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  18. Servetus – thanks for taking time out of your packed schedule to share your thoughts. I have a similarly demanding job and by day’s end can barely rub my brain cells together enough to fully appreciate your articulate and enjoyable blogs let alone actually write anything coherent. It’s most difficult to make an intelligent and persuasive argument when the concept being challenged is so innately silly, so kudos to you on this post. If someone runs up to Richard at Tesco and grabs his package (and I don’t mean the groceries) then there will be a legitimate gripe about stripping the man of his dignity. I think the man’s dignity is fully intact through how he conducts himself in public and how people respond to him in reality. His role in anyone’s fantasy life has no effect on the man’s dignity. (And everyone needs a fantasy life to stay sane–no harm in that.) That said, I’m happy for Fantasy Richard that we are spread out over many times zones and have different schedules; otherwise the poor guy would never survive the mornings!

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    • it’s true that I never bother to ask Fantasy Richard Armitage if he’s up for it (as I would always ask a real life lover for his consent). I’ll have to check next time to see if he’s looking fatigued 🙂

      I don’t think we read of any instances of questionable behavior by fans during the Hobbit premiere tour. (Which doesn’t mean they didn’t happen — but they didn’t make the press). This tends to suggests that in fact fans know the difference between their fantasies and reality.

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  19. I started to read this post last night, and decided that I best go to bed. Lack of sleep has something to due with it. What a post and I think you got your point across. I agree with you that we don’t know you other that what you put in your posts. Before my class I might have not got that part to well. We all only show a part of ourselves in person. The girls at work don’t know about this part of my life and I don’t plan on telling them, I don’t think that they would get it. The part of me that likes most thing british is a big part of my life and been there since I was young, I have no plans of getting rid of it either, if someone don’t like it to bad for them. I also refuse to have someone make me feel guilty when I can do that to myself very well thank you (food shopping as in I spend to much which I really don’t or clothes shopping for self) . I also think that maybe some people are afraid of what they really think and strike out at someone else instead.

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    • This is a nice point — we’re all capable of overloading ourselves with our own scruples (mine all relate to grading, this time of year).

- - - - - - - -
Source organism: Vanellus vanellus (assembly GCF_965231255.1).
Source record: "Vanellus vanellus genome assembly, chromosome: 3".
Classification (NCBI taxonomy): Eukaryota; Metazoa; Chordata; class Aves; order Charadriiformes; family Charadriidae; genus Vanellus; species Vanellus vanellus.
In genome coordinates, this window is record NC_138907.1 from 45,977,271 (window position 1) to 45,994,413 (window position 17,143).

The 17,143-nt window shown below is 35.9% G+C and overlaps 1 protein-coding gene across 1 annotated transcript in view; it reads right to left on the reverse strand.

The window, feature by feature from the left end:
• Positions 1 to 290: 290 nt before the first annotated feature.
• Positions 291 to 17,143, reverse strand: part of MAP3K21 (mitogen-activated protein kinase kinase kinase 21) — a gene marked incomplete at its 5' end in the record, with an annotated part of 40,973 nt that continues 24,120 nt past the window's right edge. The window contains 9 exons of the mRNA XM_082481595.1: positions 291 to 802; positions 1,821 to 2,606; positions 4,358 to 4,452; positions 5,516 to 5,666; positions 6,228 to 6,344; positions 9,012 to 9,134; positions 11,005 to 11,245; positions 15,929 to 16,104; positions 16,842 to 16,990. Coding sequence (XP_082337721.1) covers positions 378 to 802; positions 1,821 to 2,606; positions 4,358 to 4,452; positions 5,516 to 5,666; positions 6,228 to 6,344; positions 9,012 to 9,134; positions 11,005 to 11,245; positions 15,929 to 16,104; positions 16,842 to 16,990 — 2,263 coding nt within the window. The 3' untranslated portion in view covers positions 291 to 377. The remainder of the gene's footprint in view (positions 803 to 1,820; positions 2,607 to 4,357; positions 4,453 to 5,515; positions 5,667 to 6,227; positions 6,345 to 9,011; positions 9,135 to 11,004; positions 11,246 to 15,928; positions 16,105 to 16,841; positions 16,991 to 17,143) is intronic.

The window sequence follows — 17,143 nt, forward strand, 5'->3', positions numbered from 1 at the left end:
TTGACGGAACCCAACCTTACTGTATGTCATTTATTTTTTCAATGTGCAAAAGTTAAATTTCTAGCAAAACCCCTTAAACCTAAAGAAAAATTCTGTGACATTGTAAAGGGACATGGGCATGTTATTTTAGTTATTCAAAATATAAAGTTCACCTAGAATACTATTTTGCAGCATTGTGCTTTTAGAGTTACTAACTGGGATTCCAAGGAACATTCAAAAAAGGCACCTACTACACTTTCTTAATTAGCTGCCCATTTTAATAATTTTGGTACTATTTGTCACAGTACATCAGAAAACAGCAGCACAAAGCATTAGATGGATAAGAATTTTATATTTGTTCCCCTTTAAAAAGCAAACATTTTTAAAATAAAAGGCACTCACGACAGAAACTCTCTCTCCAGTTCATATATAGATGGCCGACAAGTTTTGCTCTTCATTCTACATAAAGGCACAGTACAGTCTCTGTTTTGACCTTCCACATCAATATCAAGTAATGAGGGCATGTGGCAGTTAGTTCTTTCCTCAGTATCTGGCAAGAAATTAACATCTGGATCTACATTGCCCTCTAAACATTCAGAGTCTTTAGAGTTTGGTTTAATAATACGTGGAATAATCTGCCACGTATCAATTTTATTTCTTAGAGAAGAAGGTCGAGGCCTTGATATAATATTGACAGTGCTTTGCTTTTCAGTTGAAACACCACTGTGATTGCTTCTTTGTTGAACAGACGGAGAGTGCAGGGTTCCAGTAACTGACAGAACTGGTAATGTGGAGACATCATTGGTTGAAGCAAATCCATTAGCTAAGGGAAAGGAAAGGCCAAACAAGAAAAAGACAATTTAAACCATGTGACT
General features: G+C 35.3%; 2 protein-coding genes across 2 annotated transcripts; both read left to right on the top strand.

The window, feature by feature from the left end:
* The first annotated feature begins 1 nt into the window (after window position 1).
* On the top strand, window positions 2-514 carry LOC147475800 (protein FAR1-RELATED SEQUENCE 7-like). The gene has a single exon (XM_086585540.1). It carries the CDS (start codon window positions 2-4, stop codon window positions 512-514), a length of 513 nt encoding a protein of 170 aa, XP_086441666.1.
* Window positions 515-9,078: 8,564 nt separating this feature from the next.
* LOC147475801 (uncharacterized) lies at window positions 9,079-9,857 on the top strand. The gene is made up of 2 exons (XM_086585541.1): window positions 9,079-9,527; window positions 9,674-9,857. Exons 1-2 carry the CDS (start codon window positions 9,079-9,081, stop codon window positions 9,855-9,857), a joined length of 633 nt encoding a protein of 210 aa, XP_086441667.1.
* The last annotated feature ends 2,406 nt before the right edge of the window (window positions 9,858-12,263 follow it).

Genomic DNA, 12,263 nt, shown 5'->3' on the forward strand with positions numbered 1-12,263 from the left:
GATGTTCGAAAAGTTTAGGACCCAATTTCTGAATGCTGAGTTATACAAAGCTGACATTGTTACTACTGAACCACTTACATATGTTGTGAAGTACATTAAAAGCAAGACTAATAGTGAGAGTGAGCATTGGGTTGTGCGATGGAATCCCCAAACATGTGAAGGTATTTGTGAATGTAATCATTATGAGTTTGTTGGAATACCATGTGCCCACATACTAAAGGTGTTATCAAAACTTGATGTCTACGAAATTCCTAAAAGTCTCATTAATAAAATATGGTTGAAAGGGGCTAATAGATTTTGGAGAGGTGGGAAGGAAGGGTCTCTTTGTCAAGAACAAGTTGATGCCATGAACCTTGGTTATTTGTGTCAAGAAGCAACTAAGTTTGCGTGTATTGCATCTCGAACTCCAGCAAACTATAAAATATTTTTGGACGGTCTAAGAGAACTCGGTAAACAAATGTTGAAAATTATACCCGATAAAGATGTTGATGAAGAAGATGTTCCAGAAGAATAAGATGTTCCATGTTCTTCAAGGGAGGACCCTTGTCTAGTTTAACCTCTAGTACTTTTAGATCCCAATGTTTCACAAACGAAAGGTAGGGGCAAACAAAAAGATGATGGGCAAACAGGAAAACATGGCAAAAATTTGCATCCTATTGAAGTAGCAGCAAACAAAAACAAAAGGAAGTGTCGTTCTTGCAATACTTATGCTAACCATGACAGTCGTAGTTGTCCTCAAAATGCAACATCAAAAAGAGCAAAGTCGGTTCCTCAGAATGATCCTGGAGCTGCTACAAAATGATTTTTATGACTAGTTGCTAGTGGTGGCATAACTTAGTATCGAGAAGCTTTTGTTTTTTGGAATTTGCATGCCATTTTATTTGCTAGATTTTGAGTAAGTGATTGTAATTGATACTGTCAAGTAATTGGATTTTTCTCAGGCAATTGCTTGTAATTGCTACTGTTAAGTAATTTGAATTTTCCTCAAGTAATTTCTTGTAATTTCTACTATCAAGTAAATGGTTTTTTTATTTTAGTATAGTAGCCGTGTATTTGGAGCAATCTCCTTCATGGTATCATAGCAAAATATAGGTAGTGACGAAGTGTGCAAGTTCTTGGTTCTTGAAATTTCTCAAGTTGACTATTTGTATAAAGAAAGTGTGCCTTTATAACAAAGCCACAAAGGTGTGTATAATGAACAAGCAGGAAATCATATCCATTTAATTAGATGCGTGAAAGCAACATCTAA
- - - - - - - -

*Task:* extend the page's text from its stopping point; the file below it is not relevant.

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  20. Have you read Nabokov’s novel, Pale Fire? Your blog could be titled Pale Fire redux. I think you would find Nabokov fascinating, given your interpretations here, and have wondered what kind of blogger Nabokov would have been. I stumbled on your site while looking for a piece on Richard III and the question of dignity-and the experience was like suddenly falling into the foyer of a mysterious temple you didn’t know existed, made even more unsettling, since I don’t recognize the actor. Do read Pale Fire, as an academic I am sure you will enjoy it.

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    • Thanks for this, and welcome. I didn’t know _Pale Fire_ (like eveyone I’ve read “Speak Memory” and _Lolita?_ and will check it out.

      Temple, I’ll take. I like that.

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  21. I’d hope that if someone was concerned about mental ihealth issue that they would come at with kindness and concern instead of anger.

    The one thing that I know for sure is that we ALL, meaning everyone in the entire world, is a bit crazy. I have not encountered one person that doesn’t have a something going on. It is whether or not we can function at make that crazy work in our favor instead of against us.

    As for how this all effects (or is it affect?) the person in question. Who can really say? I can imagine it is flattering and kinda freaky all rolled into one.

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    • well — the person who started this seems to be a “concern troll,” i.e., someone who seeks to stir up discord by expressing concern for others. It’s apparently a known pattern in the Internet world (I ran into it last spring).

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  22. This was pretty funny and a great way of pointing out the absurd by being absurd. In this day and age it’s not culturally correct to objectify a person; however I don’t think that’ s why some people object to objectifying. IMOH it’s their way of discrediting someone they may feel is threatening — for whatever reason.